The integration of optics in products has increased dramatically over the last decade. Smaller cameras, faster processors, and wireless connectivity have shown the world how amazingly small and connected digital imaging can be. Packaging all of this technology into such a small space can be challenging. Enter the Minnesota Design Center – A diverse team of 200 skilled engineers and technicians, with a common goal of developing manufacturable advanced technology products.
Designing the core of the optical system starts with simulation. Our optical engineers take the customer requirements and create a digital model of the complete optical chain. This can include custom and standard lenses, mirrors, lasers, LED’s, and other devices to direct and control the light. Once we have the system optimized to meet specification, we then import this optical model into SolidWorks 3D CAD software.
Our opto-mechanical design engineers carefully incorporate this optical system into the device design to ensure accurate alignment of all components. When adhesives are required, our process engineers work closely with the opto-mechanical team to select the best adhesives to enable quick curing, with minimal distortion, and maintain calibration throughout the operating temperature range of the device.
Accurate alignment of lenses with the imager chip can be critical. The Minnesota Design Center has expertise in developing robotic systems to actively align these components, and bond them in place with nanoliter-sized dispensing of the adhesive, along with LED flash curing to lock it into position. All of this work is done in our clean room environment to ensure there are no particles affecting the optical performance.
Careful design of test and measurement equipment is also required to gauge product performance. Our experienced test engineering team has the skills to architect custom systems that measure light output, dispersion patterns, wavelength, and many other parameters. We also recently added a metrology system that enables real time Modulation Transfer Function (MTF), Effective Focal Length (EFL) and distortion measurements of lenses so that we can be assured that our incoming lens components meet specifications.
Some fun examples demonstrating these design capabilities include an ingestible Pill Cam, a hand-held vein viewer and even an advanced surveillance imaging system.
Imaging of the small intestine can be difficult, as it is hard to access. Our customer had the idea of creating a pill cam that once swallowed, would take video images of the intestinal wall as it moved through the digestive tract. This posed many design challenges – how do you package all of these miniature components into a sealed device that is safe to swallow? We started by taking their hand built prototype and simplifying it to be more manufacturable. We redesigned the circuitry, going from discrete wires to a rigid flex design. We then developed an automated process to precisely align the lens to the imager, using a machine vision guided 4-axis robot. Our process engineers developed custom equipment to automatically fold up the camera/flex/battery assembly and insert it into the pill shell, then apply a very precise amount of adhesive, and attach the window cap to the device. Then to make sure we had a good seal, a custom leak test system was developed. Finally, a special washing process was developed to ensure a clean pill cam for the patient.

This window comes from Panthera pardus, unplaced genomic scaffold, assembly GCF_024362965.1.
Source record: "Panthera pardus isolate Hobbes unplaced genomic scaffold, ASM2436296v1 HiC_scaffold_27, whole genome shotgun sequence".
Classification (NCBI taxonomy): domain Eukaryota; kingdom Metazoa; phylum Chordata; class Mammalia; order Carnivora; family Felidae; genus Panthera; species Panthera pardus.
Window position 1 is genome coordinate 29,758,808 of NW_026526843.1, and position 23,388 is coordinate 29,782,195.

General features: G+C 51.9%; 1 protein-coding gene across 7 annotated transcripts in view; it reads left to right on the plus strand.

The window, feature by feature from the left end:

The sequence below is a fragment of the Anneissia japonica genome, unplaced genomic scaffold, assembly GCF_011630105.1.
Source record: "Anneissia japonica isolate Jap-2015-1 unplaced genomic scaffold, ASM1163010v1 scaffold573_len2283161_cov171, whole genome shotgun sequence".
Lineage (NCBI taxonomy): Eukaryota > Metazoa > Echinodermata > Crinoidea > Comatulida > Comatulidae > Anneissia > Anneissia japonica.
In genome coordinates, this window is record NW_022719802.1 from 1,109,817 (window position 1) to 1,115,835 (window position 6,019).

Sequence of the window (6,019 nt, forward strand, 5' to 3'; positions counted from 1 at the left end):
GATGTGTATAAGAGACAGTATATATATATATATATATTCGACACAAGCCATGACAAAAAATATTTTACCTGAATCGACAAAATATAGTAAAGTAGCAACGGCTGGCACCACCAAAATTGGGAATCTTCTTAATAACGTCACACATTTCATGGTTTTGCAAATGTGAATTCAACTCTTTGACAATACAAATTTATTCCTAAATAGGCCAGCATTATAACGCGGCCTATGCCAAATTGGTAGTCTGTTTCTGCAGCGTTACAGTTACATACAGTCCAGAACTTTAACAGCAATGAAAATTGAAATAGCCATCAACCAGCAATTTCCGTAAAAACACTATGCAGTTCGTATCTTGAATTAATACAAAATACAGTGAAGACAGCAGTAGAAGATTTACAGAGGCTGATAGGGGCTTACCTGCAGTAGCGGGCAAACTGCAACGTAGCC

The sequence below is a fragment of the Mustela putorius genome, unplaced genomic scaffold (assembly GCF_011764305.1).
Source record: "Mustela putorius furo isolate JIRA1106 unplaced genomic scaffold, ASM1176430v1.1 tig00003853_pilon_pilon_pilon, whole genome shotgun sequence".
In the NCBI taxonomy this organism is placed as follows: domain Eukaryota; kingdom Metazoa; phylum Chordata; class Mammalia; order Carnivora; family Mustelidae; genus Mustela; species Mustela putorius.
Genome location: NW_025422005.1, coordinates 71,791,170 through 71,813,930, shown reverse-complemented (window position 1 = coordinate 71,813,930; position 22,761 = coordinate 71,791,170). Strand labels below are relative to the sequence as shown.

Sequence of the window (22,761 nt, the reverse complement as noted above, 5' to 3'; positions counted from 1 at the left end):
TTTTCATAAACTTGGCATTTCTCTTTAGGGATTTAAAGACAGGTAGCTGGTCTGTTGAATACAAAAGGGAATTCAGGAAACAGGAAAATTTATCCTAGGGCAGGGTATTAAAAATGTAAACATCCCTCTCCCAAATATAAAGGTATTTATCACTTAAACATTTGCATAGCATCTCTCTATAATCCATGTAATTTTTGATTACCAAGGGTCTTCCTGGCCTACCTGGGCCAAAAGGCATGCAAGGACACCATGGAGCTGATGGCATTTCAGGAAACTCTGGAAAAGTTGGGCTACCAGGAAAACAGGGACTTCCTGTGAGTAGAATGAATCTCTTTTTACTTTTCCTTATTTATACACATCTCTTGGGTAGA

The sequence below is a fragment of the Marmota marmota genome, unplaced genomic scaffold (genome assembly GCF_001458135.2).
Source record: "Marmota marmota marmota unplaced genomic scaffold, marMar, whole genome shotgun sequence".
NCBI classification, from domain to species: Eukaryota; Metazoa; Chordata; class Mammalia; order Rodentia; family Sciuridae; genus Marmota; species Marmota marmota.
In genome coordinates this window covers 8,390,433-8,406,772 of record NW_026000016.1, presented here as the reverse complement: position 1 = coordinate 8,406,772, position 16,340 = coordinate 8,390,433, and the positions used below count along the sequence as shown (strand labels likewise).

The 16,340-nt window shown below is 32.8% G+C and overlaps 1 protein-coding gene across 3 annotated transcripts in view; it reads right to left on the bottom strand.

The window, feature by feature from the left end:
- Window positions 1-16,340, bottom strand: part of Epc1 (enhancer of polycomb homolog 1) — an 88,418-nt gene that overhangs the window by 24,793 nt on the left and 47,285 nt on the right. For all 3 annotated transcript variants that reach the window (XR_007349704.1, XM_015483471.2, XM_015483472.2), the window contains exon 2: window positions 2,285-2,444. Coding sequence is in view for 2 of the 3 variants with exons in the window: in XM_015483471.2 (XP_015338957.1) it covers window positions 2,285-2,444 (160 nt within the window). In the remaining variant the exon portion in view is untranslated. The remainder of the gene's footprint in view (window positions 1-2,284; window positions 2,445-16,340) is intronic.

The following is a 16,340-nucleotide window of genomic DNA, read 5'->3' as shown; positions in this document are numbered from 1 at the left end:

Another customer came to us with a concept for an augmented reality vein viewer. Phlebotomists and other medical professionals often have difficulty locating a patient’s veins for needle sticks. Their concept was based on sensing the differences in light absorption between the skin and hemoglobin, and projecting light onto the skin to highlight vein location. They also wanted it to be as small as possible, so it could be portable. Our industrial design team worked closely with the customer, defining the usability profile of the device.
The optical team had some big challenges, such as which light wavelength to use, scanning method, lens system design, and overall optical engine development. All of this had to be in miniature form to meet the required usability plan. There were also thermal challenges to overcome, requiring tight collaboration with the mechanical and electrical engineers. This teamwork ultimately led to a highly successful, award-winning medical device.
While medical customers value our ability to fit electronics and optics into a small form factor, our surveillance customer needed advanced imaging over a distance of eight miles or more that could handle extreme weather and the vibration and G-forces of off-road driving. Working in conjunction with defense system integration experts at Benchmark Secure Technology in California, the opto-mechanical engineers implemented a design in which the cameras and optics were well supported in a lightweight housing that allowed both daylight and infrared cameras to operate perfectly in parallel. The entire design was modeled in CAD systems that revealed final weights and balances prior to cutting any metal in materials in order to meet ruggedization requirements and weight limitations.
As 5G and other technologies increase the amount of data that can easily be generated, transmitted and stored, barriers to working with the large amounts of data imaging generates are disappearing. We see new opportunities for digital imaging applications that let people see things and in places they couldn't before. Our team is ready to solving customers' big challenges using optics engineering to help people "see the light".